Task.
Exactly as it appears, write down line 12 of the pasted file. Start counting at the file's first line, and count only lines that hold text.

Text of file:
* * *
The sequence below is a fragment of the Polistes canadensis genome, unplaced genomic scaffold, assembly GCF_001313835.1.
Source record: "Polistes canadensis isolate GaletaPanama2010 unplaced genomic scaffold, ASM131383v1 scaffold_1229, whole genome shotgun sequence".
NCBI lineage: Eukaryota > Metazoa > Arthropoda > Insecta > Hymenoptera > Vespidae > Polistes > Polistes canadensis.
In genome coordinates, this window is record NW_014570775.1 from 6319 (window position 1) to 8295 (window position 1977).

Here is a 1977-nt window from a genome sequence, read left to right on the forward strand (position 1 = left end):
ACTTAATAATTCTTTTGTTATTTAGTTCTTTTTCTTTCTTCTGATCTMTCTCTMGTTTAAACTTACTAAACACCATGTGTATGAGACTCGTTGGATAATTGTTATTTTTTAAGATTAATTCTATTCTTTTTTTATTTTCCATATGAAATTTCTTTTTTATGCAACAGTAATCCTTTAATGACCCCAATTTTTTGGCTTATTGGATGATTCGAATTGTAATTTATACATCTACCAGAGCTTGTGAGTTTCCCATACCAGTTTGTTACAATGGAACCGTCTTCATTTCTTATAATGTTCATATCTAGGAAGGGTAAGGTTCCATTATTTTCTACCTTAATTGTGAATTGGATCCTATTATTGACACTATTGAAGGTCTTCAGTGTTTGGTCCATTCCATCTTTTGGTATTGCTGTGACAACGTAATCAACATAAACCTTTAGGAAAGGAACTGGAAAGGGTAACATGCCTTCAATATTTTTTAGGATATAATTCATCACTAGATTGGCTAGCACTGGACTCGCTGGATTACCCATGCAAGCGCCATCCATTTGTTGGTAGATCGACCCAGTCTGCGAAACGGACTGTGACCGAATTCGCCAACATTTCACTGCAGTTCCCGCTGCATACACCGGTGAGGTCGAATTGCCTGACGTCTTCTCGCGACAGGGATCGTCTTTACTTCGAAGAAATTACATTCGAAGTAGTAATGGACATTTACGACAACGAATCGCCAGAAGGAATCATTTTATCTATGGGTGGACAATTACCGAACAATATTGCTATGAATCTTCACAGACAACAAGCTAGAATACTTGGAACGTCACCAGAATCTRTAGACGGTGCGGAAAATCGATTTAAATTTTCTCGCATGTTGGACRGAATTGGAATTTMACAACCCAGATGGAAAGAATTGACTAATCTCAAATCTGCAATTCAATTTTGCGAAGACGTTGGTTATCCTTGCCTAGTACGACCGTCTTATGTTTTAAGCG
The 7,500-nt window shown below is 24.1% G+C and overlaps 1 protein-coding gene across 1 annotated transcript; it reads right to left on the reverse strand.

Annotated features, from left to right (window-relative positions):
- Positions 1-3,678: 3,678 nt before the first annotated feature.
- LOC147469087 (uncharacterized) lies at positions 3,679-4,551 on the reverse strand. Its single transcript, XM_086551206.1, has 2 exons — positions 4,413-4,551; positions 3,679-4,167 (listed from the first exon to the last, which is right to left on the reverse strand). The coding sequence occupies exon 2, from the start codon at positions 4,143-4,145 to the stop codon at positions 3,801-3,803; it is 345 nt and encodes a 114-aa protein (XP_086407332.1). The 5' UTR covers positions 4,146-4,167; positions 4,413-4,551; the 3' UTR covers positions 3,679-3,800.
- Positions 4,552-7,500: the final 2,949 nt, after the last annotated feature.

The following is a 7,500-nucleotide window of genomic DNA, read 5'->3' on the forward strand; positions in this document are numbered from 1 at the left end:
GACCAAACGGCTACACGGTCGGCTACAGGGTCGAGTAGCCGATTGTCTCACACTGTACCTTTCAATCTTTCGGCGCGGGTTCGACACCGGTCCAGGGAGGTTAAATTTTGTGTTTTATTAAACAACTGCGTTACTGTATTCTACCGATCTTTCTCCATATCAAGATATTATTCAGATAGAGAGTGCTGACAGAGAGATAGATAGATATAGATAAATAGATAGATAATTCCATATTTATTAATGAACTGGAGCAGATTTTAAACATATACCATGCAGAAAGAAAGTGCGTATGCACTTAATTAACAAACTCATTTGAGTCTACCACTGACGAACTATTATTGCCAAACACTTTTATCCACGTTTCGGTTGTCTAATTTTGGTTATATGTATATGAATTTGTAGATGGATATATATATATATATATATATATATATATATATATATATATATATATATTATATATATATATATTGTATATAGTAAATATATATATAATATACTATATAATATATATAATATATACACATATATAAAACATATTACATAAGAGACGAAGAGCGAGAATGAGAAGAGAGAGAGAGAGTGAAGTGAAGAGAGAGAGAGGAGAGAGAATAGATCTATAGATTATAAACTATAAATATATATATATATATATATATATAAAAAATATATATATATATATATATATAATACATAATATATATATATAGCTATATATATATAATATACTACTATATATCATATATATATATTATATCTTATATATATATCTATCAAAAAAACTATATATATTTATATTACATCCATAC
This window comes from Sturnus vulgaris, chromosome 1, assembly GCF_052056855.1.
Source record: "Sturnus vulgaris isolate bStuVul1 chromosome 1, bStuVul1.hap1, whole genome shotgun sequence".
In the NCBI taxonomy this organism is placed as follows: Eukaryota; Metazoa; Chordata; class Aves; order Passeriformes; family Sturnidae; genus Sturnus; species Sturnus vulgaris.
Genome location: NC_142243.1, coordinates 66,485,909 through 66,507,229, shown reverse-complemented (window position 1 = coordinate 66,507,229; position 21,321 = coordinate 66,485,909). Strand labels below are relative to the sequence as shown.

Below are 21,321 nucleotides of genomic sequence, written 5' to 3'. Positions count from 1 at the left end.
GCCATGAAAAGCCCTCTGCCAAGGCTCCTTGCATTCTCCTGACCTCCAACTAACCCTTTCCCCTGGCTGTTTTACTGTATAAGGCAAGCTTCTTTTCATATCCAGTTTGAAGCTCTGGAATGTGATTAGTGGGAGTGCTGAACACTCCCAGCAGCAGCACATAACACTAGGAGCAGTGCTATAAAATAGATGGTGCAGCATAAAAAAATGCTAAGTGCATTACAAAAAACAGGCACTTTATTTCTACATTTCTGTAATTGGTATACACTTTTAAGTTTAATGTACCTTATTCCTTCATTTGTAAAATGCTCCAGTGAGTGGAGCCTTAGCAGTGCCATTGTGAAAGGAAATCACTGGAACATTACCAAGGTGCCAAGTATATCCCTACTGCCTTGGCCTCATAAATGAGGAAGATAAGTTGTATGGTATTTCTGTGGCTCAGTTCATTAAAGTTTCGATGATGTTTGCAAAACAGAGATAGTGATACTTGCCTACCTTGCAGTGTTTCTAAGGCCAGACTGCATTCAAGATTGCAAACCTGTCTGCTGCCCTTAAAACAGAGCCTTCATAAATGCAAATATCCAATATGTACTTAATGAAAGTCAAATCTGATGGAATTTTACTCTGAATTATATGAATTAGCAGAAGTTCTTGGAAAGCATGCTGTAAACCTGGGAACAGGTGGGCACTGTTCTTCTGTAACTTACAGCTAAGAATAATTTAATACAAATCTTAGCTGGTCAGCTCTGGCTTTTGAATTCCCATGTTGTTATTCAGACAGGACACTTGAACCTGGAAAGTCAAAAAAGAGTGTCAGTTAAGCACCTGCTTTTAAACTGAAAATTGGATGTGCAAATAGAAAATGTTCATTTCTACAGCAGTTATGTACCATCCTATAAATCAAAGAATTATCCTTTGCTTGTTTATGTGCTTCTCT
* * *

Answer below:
The following is a 7,500-nucleotide window of genomic DNA, read 5'->3' on the forward strand; positions in this document are numbered from 1 at the left end: